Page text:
Growing Food Indoors? Sure!

As we celebrate National Indoor Plant Week, my question turns to can we grow food indoors?  The answer is emphatically, yes!

Perhaps the simplest option for indoor food production would be to grow some container plants that would work well.  Crops like lettuce, arugula, and some of the other leafy greens have lower light requirements and may function well in many indoor scenarios.  It could be possible to grow more light-intensive crops in containers if you have sufficient light – lots of windows or light sources.  Many people also try their hand at growing herbs in containers indoors, especially over winter with varied success.  They usually can tolerate the drier indoor air, but need light.  Having a light source, such as a fluorescent plant light or LEDs will really increase success.

If houseplants are more your speed, trying potted citrus could be an option – get it right and you could be rewarded with a modest harvest of fresh limes or lemons.

Stepping up in the involvement level would be the small hydroponic and aeroponic systems you see on the market.  These can often be a good hobby production that will lead to a small harvest of leafy greens or herbs.  They can often help take some of the guess work out of production, especially with the systems that come with a light source.  You can find the systems that are like a mini-production systems or the more fun models that grow a crop on top of something like a fish tank.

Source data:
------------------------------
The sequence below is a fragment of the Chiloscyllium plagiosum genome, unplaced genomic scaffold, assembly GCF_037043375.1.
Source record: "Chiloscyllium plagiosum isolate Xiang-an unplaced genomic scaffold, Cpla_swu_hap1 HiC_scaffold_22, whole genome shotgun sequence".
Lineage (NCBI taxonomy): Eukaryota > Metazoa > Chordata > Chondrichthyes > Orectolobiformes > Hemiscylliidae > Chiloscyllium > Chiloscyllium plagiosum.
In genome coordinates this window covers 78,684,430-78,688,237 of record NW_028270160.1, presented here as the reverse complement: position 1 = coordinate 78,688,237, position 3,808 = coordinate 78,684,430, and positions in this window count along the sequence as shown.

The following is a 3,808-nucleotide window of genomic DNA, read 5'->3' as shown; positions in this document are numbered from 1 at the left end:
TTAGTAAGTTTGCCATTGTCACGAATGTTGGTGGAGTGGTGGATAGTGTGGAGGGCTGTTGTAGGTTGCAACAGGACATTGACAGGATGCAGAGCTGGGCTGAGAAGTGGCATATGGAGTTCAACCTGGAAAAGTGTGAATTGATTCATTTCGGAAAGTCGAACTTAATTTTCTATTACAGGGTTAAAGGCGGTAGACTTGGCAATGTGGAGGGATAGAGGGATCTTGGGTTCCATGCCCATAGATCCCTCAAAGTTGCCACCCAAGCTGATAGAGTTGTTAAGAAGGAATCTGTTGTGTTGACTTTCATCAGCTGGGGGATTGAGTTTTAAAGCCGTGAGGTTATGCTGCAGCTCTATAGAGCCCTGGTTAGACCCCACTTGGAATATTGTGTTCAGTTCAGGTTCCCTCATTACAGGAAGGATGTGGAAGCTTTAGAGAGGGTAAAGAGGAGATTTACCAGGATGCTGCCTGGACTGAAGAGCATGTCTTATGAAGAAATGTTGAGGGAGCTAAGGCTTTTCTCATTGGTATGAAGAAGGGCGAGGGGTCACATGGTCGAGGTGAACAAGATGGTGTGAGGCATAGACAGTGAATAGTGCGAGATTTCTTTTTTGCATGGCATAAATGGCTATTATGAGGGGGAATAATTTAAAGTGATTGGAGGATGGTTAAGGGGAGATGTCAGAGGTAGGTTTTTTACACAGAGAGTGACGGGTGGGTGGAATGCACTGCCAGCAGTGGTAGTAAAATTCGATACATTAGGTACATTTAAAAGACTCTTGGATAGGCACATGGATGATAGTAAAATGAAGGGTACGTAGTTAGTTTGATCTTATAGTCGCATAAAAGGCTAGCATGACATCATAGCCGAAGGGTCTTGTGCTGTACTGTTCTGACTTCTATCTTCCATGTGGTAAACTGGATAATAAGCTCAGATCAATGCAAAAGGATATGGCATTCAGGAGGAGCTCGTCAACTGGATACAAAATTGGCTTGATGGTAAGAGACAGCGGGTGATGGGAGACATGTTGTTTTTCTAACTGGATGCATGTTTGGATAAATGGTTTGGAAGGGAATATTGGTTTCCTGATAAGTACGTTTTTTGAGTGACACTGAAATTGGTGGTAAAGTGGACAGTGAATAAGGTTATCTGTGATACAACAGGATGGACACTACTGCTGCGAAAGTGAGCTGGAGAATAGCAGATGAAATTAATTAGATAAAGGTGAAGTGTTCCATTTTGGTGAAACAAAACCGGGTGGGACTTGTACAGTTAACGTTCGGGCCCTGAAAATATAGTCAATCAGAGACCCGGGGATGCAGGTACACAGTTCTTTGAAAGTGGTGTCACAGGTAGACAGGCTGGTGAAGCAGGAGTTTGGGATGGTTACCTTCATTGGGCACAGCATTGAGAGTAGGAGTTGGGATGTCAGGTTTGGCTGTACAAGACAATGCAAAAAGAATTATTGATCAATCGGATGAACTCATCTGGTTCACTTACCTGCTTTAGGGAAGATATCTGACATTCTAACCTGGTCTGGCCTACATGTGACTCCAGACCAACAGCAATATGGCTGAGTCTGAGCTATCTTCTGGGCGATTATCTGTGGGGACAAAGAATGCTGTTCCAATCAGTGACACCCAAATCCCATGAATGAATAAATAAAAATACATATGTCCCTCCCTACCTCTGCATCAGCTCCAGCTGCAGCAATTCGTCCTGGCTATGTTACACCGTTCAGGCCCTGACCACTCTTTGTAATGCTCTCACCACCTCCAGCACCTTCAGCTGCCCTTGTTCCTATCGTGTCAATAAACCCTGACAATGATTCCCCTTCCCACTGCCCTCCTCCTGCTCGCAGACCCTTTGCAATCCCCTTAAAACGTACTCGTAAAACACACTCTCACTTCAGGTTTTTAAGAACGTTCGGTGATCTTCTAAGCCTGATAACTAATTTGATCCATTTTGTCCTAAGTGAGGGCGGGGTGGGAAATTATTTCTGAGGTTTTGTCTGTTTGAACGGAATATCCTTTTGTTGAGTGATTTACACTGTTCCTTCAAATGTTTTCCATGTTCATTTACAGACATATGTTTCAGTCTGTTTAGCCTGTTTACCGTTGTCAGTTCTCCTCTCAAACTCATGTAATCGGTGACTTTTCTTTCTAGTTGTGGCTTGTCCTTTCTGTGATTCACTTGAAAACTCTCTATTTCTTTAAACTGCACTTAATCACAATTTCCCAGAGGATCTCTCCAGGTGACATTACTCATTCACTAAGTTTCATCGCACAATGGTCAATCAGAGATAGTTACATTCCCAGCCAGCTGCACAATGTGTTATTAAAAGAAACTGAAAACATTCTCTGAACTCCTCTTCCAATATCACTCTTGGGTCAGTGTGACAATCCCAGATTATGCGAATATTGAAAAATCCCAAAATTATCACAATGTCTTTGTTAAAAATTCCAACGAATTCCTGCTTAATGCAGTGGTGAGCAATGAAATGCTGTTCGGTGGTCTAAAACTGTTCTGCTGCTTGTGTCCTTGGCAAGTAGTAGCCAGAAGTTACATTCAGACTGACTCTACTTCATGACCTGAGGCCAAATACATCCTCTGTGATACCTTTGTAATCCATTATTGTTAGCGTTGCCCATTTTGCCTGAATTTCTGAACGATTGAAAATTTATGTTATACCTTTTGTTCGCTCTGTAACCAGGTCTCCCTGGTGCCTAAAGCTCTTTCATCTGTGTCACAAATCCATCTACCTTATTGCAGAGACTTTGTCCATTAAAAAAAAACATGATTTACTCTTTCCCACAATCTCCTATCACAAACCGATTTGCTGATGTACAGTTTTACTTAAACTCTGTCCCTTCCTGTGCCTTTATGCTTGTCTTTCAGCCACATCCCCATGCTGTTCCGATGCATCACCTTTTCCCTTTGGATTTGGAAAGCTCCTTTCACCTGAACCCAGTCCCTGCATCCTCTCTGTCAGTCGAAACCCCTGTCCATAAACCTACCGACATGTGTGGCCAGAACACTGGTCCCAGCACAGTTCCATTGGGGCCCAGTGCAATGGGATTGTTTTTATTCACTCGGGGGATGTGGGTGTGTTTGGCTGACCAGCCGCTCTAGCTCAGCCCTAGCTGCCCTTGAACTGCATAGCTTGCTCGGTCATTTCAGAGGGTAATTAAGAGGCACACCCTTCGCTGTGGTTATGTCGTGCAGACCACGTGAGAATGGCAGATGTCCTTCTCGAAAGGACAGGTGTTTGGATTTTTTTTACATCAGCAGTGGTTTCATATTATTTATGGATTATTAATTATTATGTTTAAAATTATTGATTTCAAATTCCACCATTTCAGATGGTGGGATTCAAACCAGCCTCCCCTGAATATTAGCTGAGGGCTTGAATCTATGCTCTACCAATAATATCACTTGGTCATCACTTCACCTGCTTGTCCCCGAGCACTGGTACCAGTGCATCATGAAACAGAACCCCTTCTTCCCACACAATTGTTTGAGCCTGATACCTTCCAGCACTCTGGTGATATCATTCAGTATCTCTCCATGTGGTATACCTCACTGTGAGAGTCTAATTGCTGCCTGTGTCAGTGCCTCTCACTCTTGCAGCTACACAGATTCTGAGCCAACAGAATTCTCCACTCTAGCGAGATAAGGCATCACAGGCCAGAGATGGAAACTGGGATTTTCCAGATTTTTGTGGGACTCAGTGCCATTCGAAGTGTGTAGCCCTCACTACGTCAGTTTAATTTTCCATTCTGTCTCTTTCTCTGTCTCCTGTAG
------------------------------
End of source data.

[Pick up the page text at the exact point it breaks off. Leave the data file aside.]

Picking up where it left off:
The key is to remember that indoor plants aren’t just houseplants (as much as we may enjoy African violets, orchids, and other houseplants).  Don’t be afraid to experiment with growing some of your food indoors, especially in the winter when outdoor vegetable gardening is limited.

Some resources:

Indoor Herb Gardening (Univ of Vermont)

Hydroponics for Home Gardeners (Alabama Extension)

Growing Citrus Indoors (Univ of Missouri)

 

John Porter
Urban Agriculture Program Coordinator at Nebraska Extension
John Porter is the Urban Ag Program Coordinator for Nebraska Extension and Nebraska College of Technical Agriculture, serving both as an extension educator and professor of urban agriculture. He specializes in urban agriculture and horticulture, especially in the areas of vegetable and fruit production for home gardens and urban farms and edible landscaping.
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